On Thursday evening the BBC broadcast Louis Theroux and the Ultra Zionists, a documentary about Israeli settlers in the West Bank. Theroux is always worth a watch, although there are few surprises this time: the settlers come across for the most part as passive-aggressive (or just plain belligerent) and self-righteous, citing their divine “chosenness” by God as the reason for their presence in East Jerusalem and the Occupied Territories. Theroux spends some time with Daniel Luria of Ateret Cohanim – an organisation which has featured on this blog previously – and they make a trip into Silwan, an area I blogged on here.
Of particular interest was a segment filmed at the Mount Blessing winery at Har Bracha (the location wasn’t named in the programme). Here, American evangelicals arrive by coach to work for free for a month at a time, bringing in the wine harvest. They explain their reasons for coming; according to one volunteer, Martin from Denver:
This is a labour of love for the nation of Israel and for the people here, to see that they prosper in the West Bank and help them fulfil the prophetic calling that’s on this land.
A second volunteer explains further:
It’s about acting out the love that we have. The bible talks about not just loving in word but also in deed and in actions. And so when you pick a vine and a cluster of grapes and you get to hold them in your hands, it’s like, it’s like you’re part of prophecy, you’re part of scripture. You’re part of the promises that God has made.
A third – a young man – expresses a wish to join the IDF:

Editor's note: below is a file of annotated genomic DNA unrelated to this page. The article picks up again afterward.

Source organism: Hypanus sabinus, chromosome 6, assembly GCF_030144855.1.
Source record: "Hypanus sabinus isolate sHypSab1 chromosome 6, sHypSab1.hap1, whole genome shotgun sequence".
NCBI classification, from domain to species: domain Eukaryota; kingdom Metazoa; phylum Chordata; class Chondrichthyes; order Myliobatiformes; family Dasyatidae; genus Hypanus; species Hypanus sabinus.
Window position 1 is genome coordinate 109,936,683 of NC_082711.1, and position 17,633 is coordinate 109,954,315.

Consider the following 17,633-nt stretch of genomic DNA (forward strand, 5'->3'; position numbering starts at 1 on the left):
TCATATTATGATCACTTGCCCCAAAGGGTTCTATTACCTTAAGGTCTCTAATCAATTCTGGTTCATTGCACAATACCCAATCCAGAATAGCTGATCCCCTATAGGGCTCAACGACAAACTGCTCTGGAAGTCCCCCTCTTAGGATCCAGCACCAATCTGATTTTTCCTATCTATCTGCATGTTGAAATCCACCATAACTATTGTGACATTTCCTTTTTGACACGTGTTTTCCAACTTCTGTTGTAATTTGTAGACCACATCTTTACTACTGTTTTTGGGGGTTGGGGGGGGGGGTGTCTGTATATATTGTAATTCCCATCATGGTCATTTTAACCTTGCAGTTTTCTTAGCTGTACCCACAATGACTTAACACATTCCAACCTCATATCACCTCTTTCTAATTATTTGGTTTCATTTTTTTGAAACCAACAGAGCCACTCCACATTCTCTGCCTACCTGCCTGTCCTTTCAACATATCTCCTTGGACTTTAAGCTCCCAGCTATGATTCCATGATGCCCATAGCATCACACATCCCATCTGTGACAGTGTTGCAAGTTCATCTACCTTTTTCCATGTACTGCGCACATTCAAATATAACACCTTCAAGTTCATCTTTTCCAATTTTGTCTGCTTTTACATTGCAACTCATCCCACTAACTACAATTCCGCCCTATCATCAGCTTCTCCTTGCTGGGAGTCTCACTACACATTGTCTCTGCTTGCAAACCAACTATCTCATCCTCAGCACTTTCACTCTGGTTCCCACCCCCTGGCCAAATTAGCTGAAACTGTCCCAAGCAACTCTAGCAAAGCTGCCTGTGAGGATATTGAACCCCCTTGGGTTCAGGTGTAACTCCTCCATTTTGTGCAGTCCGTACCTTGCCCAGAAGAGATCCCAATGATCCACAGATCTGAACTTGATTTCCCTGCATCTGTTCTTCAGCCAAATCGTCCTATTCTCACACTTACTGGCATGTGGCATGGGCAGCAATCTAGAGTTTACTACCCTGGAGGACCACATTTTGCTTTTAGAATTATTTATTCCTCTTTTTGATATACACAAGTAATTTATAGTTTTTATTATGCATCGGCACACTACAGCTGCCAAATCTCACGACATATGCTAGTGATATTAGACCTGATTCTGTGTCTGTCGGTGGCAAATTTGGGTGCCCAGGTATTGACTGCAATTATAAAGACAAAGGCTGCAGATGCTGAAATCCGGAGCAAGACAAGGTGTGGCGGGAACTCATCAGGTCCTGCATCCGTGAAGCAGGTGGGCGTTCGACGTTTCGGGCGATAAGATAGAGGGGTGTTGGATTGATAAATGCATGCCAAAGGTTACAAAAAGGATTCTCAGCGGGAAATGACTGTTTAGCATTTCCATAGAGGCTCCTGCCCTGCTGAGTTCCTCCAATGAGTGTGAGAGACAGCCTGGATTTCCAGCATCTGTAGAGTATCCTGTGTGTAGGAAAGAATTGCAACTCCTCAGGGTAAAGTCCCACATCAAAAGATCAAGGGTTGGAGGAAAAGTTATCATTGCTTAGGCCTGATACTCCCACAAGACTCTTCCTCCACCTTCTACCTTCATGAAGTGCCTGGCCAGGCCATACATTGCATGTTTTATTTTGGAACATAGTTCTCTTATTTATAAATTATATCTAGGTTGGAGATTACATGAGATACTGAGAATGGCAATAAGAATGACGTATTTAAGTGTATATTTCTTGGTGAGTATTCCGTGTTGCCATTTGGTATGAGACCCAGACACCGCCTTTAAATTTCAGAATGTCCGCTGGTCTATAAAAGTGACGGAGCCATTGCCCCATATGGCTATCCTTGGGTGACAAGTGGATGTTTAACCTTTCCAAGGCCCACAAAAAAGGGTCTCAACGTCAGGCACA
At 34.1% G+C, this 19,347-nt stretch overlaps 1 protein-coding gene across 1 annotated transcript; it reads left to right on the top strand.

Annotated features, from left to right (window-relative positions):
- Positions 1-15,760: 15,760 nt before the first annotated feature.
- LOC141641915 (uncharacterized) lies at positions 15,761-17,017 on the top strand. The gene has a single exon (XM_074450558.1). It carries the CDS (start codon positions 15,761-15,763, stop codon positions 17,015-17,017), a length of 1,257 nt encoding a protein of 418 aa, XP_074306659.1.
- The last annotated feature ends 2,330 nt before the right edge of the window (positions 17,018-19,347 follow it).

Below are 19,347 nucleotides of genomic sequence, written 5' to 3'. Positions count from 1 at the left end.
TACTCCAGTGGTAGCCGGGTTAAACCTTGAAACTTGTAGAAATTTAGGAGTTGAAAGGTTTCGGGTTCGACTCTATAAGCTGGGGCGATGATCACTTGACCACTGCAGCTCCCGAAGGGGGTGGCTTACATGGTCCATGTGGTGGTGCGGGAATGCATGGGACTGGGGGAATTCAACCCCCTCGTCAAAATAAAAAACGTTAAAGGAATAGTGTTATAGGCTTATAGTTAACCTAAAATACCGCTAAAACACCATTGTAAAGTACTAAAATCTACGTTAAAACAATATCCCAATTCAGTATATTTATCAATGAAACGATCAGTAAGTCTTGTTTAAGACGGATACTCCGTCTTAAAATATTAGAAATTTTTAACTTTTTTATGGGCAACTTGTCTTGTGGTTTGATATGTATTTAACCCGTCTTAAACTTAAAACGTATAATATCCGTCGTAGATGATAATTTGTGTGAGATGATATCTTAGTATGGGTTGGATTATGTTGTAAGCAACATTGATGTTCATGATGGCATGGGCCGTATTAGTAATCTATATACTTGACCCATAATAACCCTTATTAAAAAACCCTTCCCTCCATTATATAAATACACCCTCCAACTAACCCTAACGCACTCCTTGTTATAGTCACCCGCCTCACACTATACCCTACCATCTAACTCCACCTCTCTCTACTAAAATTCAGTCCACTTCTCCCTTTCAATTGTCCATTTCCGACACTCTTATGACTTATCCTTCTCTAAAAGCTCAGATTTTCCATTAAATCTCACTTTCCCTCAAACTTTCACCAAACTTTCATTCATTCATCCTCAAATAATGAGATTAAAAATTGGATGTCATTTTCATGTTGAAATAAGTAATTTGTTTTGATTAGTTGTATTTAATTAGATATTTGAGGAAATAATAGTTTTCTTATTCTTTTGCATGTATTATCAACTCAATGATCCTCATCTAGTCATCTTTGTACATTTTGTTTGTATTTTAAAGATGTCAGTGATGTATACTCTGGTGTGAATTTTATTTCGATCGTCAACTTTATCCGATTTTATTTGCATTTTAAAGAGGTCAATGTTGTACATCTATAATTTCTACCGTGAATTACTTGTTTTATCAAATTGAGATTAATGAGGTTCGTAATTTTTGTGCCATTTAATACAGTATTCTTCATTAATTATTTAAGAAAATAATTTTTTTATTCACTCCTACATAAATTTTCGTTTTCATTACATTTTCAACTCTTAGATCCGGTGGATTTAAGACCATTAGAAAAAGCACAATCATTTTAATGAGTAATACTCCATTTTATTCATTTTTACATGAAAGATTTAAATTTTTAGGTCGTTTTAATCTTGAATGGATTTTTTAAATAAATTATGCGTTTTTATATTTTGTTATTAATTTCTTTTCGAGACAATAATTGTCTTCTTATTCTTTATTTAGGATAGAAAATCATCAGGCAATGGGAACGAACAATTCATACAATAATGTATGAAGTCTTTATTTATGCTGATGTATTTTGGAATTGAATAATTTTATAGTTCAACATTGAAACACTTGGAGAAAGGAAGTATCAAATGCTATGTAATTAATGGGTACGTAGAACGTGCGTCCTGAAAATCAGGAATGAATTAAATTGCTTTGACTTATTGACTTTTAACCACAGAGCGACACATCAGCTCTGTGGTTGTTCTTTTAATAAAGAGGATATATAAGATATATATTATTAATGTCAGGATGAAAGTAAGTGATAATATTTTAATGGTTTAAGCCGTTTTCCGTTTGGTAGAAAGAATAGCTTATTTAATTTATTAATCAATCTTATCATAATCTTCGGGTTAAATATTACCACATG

They’re the chosen people, you know… it’s kind of something I’m coming into, just with the revelation you get being here. It’s good stuff.
The vineyard’s owner, Nir Lavi, explains that the Christians can bring the grapes to the factory, but are not allowed inside, since the process of wine-making has to be kept kosher. Lavi agrees that for the Christians, their wish to “serve” him is spiritual (“through this they are redeeming themselves”), but that they have less understanding the politics (“they don’t come on the political side”). Some photos taken around the same time as the programme was made can be seen here.
The programme does not mention which group organised the Christians’ involvement, although a New York Times article from July has the background:
Various strains of American pro-settlement activity come together in Har Bracha… Nearby, a winery was built with volunteer help from HaYovel ministries, which brings large groups of volunteers to prune and harvest. Mr. Ha’Ivri’s charity promotes the program.
The winery’s owner, Nir Lavi, says his land is state-sanctioned. But officials in the neighboring Palestinian village of Iraq Burin say part of the vineyard was planted on ground taken from their residents in a parcel-by-parcel land grab.
Such disputes are typical for the area, as are the opposing accounts of what happened that February day when HaYovel’s leader, Tommy Waller, and his volunteers say they came under attack and the shepherd was shot.
“They came up screaming, slinging their rock-slings like David going after a giant,” Mr. Waller said. A Har Bracha security guard came to the rescue by shooting in the air, not aiming for the attackers, he added.
…In the last year, he said, he brought 130 volunteers here. This coming year, he said, he expects as many as 400.
The HaYovel website is here.* “Mr. Ha’Ivri” is David Ha’Ivri, who is regularly puffed by WorldNetDaily, and the NY Times notes his Kahanist background. The charity discussed in the article is Shuva Israel; according to its website, Ha’Ivri is now on the board of advisers, alongside a number of Christian Zionist figures.
Last week I noted how an evangelical television station was supporting the creation of a forest on the site of a Bedouin village which the Israeli authorities have deemed to be illegal, and in 2008 I blogged a BBC documentary about a Christian Zionist coach tour to Israel.
*UPDATE: Based on a cursory browse, I originally incorrectly identified this site as belonging to Waller. Apologies for the error.
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